|The Offending Refrigerator|
We had an extreme heat day on Tuesday which coincided, or perhaps precipitated, a failure in our fridge. We had noticed that the fridge wasn't keeping our stuff cold enough over the few preceding days and turned the cold to maximum, but that didn't seem to work, and the milk went off, and we noticed things really didn't seem very cold - and then not cold at all. When Sally was in town in Wednesday night the penny hadn't quite dropped, but I woke up with a startle at around 4AM and realised it was no colder inside the fridge than room temperature. I put lots of things that I hoped would stand it into the freezer (the fridge and freezer have independent refrigeration units, fortunately, and the freezer was fine). I also put several bags of ice cubes into the fridge to bring down the ambient temperature.
Sally returned from an early appointment mid-morning and I transferred everything in the fridge that didn't have to be thrown out (the left-over green chicken curry was a major casualty, along with the new milk and some fruit and veg) into Sally and Monica's fridge downstairs. Meanwhile she got onto the fridge suppliers, who sent a technician out immediately. Not sure if this is their normal response, or it is because this Sub-Zero Fridge/Freezer is their absolute top of the range device (Sally remarked that the fridge, installed in a relatively recent kitchen renovation, cost more than the house!).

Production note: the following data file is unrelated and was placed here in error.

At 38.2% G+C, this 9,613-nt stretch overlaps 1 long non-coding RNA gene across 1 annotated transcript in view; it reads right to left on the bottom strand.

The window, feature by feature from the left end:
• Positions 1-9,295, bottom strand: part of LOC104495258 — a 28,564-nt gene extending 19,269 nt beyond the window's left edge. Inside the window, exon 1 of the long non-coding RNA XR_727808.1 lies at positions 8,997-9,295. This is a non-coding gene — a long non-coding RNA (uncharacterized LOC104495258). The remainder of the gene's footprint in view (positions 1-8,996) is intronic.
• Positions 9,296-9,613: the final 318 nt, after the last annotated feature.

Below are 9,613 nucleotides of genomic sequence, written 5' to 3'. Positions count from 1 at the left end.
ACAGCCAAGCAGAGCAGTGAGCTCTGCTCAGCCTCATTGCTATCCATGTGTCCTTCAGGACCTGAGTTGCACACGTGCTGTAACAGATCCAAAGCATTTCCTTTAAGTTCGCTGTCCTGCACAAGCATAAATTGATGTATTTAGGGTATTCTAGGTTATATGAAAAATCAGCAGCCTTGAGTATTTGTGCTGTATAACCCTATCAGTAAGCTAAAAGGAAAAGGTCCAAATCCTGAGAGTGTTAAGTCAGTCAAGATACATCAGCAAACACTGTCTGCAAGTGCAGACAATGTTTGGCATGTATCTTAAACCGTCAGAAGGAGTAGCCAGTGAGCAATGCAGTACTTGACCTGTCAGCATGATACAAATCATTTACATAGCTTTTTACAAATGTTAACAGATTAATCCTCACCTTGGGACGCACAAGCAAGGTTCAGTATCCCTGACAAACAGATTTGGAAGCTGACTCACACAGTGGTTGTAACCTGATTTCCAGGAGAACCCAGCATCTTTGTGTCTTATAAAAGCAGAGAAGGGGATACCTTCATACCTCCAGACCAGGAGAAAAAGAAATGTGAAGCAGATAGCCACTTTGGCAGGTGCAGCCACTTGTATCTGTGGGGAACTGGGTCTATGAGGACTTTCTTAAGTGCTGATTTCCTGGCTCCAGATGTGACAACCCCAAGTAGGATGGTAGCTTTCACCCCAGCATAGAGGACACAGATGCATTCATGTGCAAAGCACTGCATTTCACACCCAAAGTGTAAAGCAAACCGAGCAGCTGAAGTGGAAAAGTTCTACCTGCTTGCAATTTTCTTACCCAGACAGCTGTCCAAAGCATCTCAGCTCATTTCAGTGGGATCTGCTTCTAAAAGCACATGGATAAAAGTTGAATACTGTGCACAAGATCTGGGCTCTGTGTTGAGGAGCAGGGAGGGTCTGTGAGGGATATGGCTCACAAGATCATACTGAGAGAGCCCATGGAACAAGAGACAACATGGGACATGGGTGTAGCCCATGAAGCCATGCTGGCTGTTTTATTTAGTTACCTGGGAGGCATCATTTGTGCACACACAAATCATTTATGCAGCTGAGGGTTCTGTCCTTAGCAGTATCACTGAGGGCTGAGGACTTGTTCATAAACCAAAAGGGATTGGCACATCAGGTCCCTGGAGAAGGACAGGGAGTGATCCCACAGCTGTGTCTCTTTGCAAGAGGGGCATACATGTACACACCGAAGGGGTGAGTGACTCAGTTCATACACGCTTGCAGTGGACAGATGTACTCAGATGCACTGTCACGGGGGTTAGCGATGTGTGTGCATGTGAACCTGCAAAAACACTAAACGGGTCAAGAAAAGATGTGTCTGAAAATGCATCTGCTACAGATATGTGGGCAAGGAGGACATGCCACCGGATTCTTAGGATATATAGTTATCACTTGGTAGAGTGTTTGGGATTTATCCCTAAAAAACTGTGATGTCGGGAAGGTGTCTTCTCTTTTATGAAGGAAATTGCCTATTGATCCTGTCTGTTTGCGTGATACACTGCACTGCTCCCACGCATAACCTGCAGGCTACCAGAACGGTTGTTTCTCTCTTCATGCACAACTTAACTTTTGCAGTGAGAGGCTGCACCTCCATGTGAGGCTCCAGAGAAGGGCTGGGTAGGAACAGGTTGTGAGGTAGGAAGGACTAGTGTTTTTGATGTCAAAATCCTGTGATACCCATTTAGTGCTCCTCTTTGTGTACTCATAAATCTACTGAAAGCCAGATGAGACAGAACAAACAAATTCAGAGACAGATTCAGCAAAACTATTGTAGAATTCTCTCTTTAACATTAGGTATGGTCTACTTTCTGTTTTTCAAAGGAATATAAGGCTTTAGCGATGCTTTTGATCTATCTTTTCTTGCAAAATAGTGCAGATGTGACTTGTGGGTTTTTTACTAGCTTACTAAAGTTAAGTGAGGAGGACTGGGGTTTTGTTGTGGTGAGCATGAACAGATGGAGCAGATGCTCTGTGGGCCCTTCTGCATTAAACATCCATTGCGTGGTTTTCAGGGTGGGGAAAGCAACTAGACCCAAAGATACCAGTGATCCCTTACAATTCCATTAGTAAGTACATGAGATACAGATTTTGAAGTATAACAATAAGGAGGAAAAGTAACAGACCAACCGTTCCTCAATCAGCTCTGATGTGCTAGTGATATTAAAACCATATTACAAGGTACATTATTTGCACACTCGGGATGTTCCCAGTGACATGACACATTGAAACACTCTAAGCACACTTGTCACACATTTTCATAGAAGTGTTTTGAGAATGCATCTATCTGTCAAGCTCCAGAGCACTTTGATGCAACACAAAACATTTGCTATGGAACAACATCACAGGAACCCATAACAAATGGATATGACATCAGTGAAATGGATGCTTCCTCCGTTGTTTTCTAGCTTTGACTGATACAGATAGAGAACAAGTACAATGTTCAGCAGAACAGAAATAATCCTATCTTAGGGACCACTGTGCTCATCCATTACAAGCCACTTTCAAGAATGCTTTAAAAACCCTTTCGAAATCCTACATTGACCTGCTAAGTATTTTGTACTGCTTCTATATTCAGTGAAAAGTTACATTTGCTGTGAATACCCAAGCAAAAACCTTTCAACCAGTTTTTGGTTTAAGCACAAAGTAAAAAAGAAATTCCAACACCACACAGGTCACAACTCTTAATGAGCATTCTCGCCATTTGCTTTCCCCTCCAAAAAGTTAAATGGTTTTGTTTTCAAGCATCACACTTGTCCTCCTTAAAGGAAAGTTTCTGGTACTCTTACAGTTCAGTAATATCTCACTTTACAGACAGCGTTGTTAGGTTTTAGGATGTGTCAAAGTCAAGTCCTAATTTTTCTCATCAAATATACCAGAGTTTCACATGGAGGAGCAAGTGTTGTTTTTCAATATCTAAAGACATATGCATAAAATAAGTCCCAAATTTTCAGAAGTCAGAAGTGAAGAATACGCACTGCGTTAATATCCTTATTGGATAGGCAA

He got here before Sally had to leave and diagnosed a loss of refrigerant and the need for a major service, so she authorised the charges and went off while he did the necessary. So now we have a working fridge again - when we returned home from our day's activities we figured the fridge was back to cold enough to let us relocate everything back upstairs. As you can see, it is full again. One of my yoghurts expanded too much upon freezing and burst out of its container, and tomorrow I will know whether the vacuum-packed NZ lamb survived being not so cold, then frozen - I am defrosting it now and will give it a very through sniffing and visual inspection before considering whether to cook it - and if I judge it fit to cook, will cook it less rare than normal just to be on the safe side.
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